When Brad Thiessen turned pro after the 2008 season, Northeastern had a bit of a goalie crisis. So Greg Cronin turned to the BCHL player of the year, Chris Rawlings. Rawlings was undrafted and the BCHL isn’t the best junior league out there, so expectations varied, but with no other options the #1 job was his. His freshman season was one you’d expect from a freshman. He had some big performances, but overall it was just a middle of the road year.
So when Clay Witt was recruited to come in the following season, it was unclear how the playing time would be split. Witt went undrafted, despite being mentioned on the NHL’s Central Scouting list before the draft. Witt was coming off a good season in the USHL, so it seemed reasonable to expect him to challenge Rawlings for the #1 spot.
But that never really happened. Rawlings was the guy and Witt was given just 3 starts on the season, plus 4 relief appearances. Witt took full advantage of every chance he got, posting 1.86 GAA and .940 save percentage, albeit in very limited action. But his play down the stretch is what his season was remembered for. In the finally game of the season, he made 41 saves to lead the Huskies to a 4-3 victory over BU at Agganis Arena. 7 days later, he put in another great performance at Agganis, this time in the playoffs. After jumping out to a quick 1-0, Northeastern found themselves down 3-1 just 12 minutes in. Rawlings was pulled and Witt came in. The Huskies couldn’t comeback and win the game, but Witt saved 29 out of the 30 shots he face and kept his team in the game.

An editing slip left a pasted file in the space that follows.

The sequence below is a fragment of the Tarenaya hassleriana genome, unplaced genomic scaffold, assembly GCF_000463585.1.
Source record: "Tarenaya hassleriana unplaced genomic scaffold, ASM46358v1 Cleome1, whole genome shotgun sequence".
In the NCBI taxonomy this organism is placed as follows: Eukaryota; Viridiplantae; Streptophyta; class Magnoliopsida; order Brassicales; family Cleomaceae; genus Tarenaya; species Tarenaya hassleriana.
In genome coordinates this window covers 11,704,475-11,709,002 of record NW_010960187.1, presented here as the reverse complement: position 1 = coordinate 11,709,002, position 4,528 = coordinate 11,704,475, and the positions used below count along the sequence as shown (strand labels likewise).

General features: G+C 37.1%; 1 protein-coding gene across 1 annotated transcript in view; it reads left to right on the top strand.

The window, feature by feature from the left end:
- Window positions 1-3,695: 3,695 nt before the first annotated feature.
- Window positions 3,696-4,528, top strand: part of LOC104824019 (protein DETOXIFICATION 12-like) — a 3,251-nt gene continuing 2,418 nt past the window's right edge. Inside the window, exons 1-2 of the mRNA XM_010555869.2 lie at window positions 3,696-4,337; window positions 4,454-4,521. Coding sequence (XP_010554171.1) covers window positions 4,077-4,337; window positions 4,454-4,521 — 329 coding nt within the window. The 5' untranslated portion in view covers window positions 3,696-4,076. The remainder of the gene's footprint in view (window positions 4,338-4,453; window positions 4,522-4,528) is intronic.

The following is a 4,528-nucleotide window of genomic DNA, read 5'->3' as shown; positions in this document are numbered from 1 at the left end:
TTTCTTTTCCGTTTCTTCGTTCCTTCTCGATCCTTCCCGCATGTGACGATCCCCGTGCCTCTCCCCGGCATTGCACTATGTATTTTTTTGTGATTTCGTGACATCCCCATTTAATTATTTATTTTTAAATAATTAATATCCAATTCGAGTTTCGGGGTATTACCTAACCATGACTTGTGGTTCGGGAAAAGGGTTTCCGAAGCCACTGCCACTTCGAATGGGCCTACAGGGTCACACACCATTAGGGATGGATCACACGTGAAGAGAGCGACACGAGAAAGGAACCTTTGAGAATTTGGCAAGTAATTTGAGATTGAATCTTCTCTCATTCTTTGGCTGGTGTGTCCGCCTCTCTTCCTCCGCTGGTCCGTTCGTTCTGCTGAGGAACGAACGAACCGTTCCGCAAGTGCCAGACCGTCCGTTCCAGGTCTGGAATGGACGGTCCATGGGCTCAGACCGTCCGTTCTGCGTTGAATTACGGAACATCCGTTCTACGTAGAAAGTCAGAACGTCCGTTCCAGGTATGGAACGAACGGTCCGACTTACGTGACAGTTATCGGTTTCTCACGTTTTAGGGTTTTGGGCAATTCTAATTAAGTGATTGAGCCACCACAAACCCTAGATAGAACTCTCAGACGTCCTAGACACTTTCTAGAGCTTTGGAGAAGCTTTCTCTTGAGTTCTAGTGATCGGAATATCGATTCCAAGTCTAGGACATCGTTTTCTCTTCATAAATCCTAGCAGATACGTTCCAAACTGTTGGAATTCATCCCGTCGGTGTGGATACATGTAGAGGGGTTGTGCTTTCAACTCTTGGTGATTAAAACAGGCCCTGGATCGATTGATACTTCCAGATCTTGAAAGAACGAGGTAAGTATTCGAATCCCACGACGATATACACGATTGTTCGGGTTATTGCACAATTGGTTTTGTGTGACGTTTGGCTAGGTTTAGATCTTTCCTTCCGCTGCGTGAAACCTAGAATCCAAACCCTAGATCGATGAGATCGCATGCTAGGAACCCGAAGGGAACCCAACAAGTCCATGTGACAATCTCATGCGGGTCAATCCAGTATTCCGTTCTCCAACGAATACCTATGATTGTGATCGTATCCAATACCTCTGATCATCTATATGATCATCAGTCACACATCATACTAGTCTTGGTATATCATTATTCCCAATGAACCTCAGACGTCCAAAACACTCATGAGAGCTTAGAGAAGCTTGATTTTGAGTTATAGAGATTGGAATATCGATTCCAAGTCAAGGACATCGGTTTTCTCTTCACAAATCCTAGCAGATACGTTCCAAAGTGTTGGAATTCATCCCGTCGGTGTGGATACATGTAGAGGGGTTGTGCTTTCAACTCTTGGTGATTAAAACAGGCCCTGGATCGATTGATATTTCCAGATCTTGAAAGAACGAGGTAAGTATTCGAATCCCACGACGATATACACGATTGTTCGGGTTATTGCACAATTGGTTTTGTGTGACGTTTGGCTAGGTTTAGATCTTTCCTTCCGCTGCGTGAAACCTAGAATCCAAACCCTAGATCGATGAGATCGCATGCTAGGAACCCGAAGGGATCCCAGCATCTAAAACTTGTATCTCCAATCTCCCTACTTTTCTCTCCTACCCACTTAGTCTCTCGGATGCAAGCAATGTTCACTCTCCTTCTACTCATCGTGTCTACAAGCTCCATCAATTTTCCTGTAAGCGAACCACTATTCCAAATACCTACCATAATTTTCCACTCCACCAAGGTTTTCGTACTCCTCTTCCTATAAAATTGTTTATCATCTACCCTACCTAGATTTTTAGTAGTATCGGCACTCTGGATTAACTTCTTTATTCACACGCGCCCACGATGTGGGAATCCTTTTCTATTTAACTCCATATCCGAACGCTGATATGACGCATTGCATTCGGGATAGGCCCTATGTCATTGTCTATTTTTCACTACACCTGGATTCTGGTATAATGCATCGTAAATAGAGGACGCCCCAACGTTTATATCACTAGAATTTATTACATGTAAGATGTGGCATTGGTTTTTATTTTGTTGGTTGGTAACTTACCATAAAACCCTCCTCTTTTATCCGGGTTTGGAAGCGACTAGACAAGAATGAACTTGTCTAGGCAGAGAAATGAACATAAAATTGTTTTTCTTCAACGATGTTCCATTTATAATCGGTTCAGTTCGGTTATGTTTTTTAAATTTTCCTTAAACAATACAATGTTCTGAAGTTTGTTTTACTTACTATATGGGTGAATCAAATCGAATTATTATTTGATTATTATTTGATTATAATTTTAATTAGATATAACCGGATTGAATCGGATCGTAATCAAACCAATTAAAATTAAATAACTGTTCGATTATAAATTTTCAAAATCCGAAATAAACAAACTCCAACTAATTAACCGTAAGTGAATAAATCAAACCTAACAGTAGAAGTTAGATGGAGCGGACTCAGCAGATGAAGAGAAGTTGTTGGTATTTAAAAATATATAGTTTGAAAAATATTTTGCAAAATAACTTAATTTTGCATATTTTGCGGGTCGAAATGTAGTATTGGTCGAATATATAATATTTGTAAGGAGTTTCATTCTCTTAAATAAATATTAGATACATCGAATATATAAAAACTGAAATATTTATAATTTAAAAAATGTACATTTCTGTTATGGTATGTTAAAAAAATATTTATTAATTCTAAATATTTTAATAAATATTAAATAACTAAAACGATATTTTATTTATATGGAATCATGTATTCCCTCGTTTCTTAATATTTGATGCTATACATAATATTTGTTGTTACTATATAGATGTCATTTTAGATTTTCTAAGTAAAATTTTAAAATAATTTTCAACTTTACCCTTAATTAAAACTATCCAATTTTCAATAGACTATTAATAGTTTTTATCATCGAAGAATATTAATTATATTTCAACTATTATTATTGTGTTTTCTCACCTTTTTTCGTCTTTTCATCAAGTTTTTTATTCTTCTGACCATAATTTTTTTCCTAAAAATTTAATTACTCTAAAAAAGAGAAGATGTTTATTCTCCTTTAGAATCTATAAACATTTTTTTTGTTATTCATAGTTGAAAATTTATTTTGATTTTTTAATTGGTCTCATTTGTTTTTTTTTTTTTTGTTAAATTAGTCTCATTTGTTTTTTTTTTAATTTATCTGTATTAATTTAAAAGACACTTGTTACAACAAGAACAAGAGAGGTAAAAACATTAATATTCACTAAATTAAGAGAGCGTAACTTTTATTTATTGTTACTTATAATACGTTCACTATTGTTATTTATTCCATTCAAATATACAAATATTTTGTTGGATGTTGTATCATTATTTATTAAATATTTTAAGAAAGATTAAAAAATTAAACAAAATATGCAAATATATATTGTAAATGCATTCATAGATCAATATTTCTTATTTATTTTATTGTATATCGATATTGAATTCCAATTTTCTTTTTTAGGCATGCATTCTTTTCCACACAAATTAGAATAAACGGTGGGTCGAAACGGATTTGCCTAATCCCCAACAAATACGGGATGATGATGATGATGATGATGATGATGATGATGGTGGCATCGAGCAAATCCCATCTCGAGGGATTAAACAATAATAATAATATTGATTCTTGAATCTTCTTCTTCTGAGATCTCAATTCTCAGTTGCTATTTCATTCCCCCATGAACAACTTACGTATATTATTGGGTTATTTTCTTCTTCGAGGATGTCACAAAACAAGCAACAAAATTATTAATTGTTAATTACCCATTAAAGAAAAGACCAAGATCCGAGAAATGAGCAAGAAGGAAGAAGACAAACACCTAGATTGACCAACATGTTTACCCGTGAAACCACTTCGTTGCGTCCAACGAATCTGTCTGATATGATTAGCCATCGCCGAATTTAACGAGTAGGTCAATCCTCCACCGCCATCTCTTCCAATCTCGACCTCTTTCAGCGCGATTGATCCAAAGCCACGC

His performances were so good that there was talk among the coaching staff about letting Witt start the deciding Game 3 of the series the next night. Cronin decided against this though and Rawlings led the team to a huge win and a spot in the semifinals. In the semifinals, Witt would once again get called into action. With Northeastern down 4-2, it was Witt who started the 3rd period. He gave up a goal to make it 5-2, but then the Huskies mounted a comeback. The comeback would ultimately fall short, but Witt finished the night with 5 saves on 6 shots and another impressive performance.
Though used sparingly, Witt’s late season performances made it seem like he was a lock for more playing time this season. Even when the coaching staff changed, it seemed reasonable to believe that Witt would challenge Rawlings for the starting gig and at least get the occasional start.
The season did not go as planned though. Witt’s first action of the year came when he entered the exhibition game in the second period. In his 20 minutes of action, Witt allowed 6 goals on 14 shots and just looked lost. After the game, Madigan dismissed the performance and admitted it was hard for a guy to come into the middle of the game cold.
But just a week later, that was what Witt found himself doing once again. In the second game of the season, the Huskies were down 6-2 in Maine and Rawlings was pulled for Witt with 10 minutes left. Witt saved all 11 shots he faced and it seemed an awful lot like the end of last season. Witt could still not get a start, but it wouldn’t be long before his next action. Just 2 weeks after the Maine game, Rawlings was once again pulled in favor of Witt. And once again Witt saved all the shots he faced. (7 in 12 minutes). This was enough to finally get Witt a chance to start.